I wanted to see the difference personally. I'm in favor or UEFI until I see it fail or decrease performance.
I think UEFI increases performance. The BIOS (or UEFI) time is just up to 5 seconds load time so the rest of the boot time is the HDD loading files and THIS is, for the time being, slower then on Win7. Unless hybrid boot takes place.
Just don't know what to tweak more (before buying an SSD, I'd like to improve speed at the max on the HDD I got).
I haven't the slightest interest in how fast it boots.
It's the ability for MS or OEMs to lock the BIOS that I oppose.
THAT is unwanted and should be illegal.
And just because it isn't implemented NOW, doesn't mean it won't be.
Win 8 SP1 or Win 9 will see us locked-in just like the Fruit-Gum Co.
And that's precisely why I chose an IBM/Win machine over an Apple
in the first place all those years ago.... I WILL NOT be locked-in.
Another thing to mention is that it's a RTM - OEM from HP (I don't consider it clean install) and I already disabled / uninstalled most of the unneeded startup items and programs. Then I defragged once, but it's still way slow.
I installed the 'big' updates and they seem to have improved the performance and audio distortions but the boot thing is something I gotta look into myself, for more info.
You mean I won't be able to install Ubuntu or something else except Win8?
The page where you change settings is still called BIOS.
I'm pretty sure some customised BIOS mods will exist soon allowing extra options in the BIOS.
But for now, not needed since I don't have issues.
Do you oppose the password feature in the bios? They could lock you out with that as well.
What about password locks on hard drives? You know every hard drive can have their firmware updated to only "activate" the drive if a special command is given by the bios. So you must not ever want to use a hard drive then, since you could get locked out in the future.
Anything can be used for good or evil. Just because it has that potential doesn't mean you should avoid the benefits.
YOU control the bios on your computer. You are in control of the keys of for secure boot, if you get the computer without secureboot enabled. Thus, so long as you don't buy a computer with secureboot enabled, there's nothing Microsoft (or anyone else) can do to lock you out.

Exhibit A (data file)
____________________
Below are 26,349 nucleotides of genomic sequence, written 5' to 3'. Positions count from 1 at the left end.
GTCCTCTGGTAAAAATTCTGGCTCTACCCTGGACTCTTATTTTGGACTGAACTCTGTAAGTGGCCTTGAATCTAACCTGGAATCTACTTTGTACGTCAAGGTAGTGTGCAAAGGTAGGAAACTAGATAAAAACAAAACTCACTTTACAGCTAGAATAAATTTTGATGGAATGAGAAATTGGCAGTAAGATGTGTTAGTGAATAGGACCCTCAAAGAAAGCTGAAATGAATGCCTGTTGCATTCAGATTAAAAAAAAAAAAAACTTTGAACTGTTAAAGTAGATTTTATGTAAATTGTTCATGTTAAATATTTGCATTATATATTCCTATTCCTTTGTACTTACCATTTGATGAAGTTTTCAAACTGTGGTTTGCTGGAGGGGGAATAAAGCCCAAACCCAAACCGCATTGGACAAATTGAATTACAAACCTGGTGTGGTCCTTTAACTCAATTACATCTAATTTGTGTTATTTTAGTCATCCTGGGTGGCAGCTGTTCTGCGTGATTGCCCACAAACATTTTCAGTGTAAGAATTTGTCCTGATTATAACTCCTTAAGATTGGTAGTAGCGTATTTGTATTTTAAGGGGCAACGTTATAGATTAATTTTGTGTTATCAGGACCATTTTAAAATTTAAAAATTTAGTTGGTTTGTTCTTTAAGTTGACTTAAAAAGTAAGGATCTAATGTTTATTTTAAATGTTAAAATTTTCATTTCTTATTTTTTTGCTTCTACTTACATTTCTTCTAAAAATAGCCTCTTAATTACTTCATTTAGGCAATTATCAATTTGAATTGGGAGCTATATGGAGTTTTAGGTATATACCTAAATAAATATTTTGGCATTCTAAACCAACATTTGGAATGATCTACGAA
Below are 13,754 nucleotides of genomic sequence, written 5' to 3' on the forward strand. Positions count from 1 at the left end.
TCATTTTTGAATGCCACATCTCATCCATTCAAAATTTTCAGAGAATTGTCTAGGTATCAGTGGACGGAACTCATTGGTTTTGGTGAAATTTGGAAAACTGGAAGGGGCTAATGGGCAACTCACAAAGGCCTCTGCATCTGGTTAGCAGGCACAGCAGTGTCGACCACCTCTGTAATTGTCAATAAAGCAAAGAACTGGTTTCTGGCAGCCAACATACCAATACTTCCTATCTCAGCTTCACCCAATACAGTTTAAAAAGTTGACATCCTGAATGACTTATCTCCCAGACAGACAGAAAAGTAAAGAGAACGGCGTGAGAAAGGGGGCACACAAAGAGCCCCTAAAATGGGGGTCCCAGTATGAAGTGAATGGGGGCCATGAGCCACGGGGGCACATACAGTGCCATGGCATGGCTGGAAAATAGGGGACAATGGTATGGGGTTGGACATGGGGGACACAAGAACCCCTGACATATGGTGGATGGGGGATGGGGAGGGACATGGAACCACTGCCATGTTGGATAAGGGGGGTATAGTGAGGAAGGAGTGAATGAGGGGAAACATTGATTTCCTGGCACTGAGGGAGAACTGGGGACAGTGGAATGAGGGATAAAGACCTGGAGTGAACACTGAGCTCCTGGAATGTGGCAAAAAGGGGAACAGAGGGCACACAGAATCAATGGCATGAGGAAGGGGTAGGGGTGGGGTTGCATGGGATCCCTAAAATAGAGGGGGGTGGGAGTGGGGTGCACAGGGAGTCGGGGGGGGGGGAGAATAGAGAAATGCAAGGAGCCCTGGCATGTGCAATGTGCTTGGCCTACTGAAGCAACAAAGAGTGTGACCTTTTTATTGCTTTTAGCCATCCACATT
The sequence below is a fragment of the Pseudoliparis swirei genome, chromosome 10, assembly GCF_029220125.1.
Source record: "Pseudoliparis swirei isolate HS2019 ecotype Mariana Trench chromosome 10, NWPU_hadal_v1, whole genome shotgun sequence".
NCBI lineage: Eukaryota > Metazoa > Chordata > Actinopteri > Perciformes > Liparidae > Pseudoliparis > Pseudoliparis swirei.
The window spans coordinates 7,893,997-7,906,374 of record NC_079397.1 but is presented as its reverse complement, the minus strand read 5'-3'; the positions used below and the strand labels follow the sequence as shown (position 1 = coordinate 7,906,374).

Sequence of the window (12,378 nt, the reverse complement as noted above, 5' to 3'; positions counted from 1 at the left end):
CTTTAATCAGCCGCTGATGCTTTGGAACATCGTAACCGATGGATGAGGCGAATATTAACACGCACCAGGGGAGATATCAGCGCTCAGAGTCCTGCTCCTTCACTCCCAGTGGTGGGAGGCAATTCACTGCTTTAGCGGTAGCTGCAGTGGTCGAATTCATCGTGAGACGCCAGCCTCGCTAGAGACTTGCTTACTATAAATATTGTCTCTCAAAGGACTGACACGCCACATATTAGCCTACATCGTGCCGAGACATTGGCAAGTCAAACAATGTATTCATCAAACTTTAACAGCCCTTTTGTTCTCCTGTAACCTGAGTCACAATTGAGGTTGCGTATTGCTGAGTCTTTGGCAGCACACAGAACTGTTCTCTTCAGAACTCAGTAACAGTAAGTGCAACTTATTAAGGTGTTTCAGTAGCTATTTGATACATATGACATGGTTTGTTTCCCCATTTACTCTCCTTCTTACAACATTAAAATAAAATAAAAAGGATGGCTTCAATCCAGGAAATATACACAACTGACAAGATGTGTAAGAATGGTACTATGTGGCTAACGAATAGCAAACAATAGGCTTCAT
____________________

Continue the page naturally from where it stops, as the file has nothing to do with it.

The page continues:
That reminds me my $1100 Sony Vaio that could not run Linux. They blocked it in the BIOS. I had the hardest time returning it - had to write to their CEO. Here is the whole story: Sony does not care about their customers - Windows 7 Forums
I wouldn't much enjoy BIOS lockout, thinking about it. I had to run the Trinity Rescue Live CD to get access into a user account because the info I was provided was worthless unless if you had the network server available. I ran it and found a user account that just open with it. If I couldn't had been able to run the CD, I most likely would still be trying to get user account login information.
But it turned out that the hard drive is like 20 gigs and has 70 MB free, so no defragging! On a side note, I really didn't know that if even your video card can't run Aero, you can still use the sleep function in Windows 7. Also, IBM ThinkPads are built with balls!
But, be that as it may, the problem is that the Linux kernel devs have not included a driver for the hardware in this device, not that Sony has done anything wrong. Linux is the fault here (as it so often is with newer hardware. If Linux didn't support your video card would you blame the video card vendor?)
Regarding the refund, I got the feeling from your story that you'd had the machine for a while. You might have been able to justify a refund if you had just bought it, but if it had been months then that's a totally different story.
If it was me, I would have just sold it on EBay or Craigslist, taken the couple hundred dollar hit and chalked it up to a learning experience. Not all hardware is Linux compatible, and if you're concerned, next time bring a disk with you and boot it at the shop. Or if you order it online check it right away and send it back if it fails.